Use the Greg Lemond formula to set your saddle height. Go for a ride. Adjust it, ride a bit more. Repeat until you find a comfortable and powerful position. Now do the same with your stem length. Don't be afraid of tinkering with your position.
It seems a little odd to use a formula to set saddle height. After all, there many variables which can affect the fit, such as leg length discrepancy, foot size, pedal and shoe choice, hamstring flexibility and personal preference.
That's true, but a formula gives a good starting point from which you can tweak to perfection. Remember, saddle height does not need to be static. Eddy Merckx was constantly fiddling with saddle height, even during races.
The system described below is advocated by Greg Lemond.
To find your inseam, stand on a hard floor against a wall in your socks. Place a book between your legs and push it firmly upwards, keeping an edge against the wall. There is no need to crush your bits. Firm pressure is enough. Mark the highest point of the book on the wall. This is your inseam measurement.
Multiply the measurement by 0.883. This is the distance you should set from the middle of your bottom bracket to the top of your seat. You may now adjust the position to get comfortable. Bear in mind that there will be measurement errors, so you can't expect to be accurate to the millimeter.
If you're wondering where to measure on the seat, then choose the middle part. This is usually in line with the seat tube. If the seat is curved, choose its lowest point.
Be sure to have your eye at the same height as the saddle when you read the measuring tape, as otherwise you will introduce a parallax error. (eg. If your eye is higher than the saddle, then you will set it too low.) Bikefitting.com makes a measuring tool that is more accurate than a tape measure.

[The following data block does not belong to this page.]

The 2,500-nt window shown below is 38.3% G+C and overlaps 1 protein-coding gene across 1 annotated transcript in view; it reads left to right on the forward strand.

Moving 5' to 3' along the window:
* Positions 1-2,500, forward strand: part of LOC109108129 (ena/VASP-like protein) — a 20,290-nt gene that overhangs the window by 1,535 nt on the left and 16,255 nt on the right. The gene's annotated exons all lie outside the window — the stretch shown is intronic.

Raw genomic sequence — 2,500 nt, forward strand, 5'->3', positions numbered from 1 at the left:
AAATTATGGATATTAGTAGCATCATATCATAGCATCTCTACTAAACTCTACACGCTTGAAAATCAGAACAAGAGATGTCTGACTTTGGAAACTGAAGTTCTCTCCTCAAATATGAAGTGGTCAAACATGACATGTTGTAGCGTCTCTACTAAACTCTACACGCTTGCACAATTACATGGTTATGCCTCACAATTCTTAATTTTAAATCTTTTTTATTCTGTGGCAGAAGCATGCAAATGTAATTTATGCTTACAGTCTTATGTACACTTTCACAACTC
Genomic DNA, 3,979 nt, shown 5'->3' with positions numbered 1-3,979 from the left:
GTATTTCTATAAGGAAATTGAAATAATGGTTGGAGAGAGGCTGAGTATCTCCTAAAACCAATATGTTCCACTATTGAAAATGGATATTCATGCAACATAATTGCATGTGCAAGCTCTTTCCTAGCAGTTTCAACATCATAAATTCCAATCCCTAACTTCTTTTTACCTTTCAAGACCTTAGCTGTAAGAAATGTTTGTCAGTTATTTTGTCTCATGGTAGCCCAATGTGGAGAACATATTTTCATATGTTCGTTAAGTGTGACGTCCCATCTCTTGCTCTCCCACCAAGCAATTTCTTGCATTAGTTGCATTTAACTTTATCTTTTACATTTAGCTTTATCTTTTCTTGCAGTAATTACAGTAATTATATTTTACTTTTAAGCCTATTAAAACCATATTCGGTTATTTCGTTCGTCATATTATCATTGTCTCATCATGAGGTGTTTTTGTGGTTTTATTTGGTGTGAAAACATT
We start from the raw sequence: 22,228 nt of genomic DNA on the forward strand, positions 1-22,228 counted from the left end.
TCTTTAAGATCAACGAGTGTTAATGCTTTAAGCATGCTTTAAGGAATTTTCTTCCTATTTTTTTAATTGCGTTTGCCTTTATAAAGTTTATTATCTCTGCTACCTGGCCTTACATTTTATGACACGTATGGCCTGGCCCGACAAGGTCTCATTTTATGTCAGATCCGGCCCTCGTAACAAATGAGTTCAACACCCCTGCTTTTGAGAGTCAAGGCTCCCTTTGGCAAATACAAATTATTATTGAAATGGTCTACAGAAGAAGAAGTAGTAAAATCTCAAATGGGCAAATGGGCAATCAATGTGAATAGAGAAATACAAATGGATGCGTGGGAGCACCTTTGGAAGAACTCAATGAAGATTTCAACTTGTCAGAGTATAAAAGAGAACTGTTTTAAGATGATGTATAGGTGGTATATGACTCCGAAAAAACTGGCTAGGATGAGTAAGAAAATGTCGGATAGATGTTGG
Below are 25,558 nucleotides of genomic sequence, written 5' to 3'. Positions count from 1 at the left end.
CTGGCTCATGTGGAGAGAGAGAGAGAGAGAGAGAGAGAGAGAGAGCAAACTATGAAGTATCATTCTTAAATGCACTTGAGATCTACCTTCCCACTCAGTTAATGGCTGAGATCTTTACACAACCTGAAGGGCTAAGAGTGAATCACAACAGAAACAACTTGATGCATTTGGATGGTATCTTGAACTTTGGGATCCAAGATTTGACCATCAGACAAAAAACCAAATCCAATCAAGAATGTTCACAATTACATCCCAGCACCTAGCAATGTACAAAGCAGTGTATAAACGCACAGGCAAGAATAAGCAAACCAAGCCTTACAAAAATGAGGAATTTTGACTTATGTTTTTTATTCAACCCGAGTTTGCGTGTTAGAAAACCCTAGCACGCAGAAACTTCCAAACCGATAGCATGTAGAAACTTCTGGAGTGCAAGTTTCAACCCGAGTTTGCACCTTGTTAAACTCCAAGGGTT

The dorsiflexed foot position (toes pointing towards shin) is the one that best utilizes glute muscles, and is the most powerful and stable position. Having said that, some top riders pedal with toes down (Lance Armstrong) and some pedal with toes up (Brad Wiggins, Vino). It doesn't seem to make much difference at the end of the day. The body will adapt, so even if your position is a little off, you'll still ride well.
If your saddle is too high, you may get pain at the back of the knee and will tend to rock while pedaling. You will probably end up drooped over one side of the saddle to compensate, which will result in other pains. If saddle is too low, front knee pain may arise.
Too high or too low also means that power is lost, so getting into the sweet spot is vital. The sweet spot is within a range of about 1/2 inch (1.3cm). Remember that moving forward and back on the saddle, changing shorts or wearing thermals over the top of shorts will affect your saddle height.
After years of adjusting my position I settled on a position that was comfortable and powerful. It actually correlated with this Lemond method, which is why I'm happy to recommend it. Get your seat height right; not too much weight on the arms; low at the front to be aero.
Cyclefit recommended a height about 3cm taller. They also wanted to shorten my stem by 3cm and raise my bars by 3cm. I did give it a try, but felt like I was pushing a shopping trolley. I got lower back ache and my backside got shredded due to the extra weight being put on it. I was as aerodynamic as a shopping trolley with baby seats. After 3 months I put the position back to how it was and all pains immediately stopped.
They do seem to know what they are talking about with their protractors, jigs, and certificates but sometimes when you've been riding for a long time you just have to go on personal feel. Sorry chaps - didn't work for me but I know of many happy customers.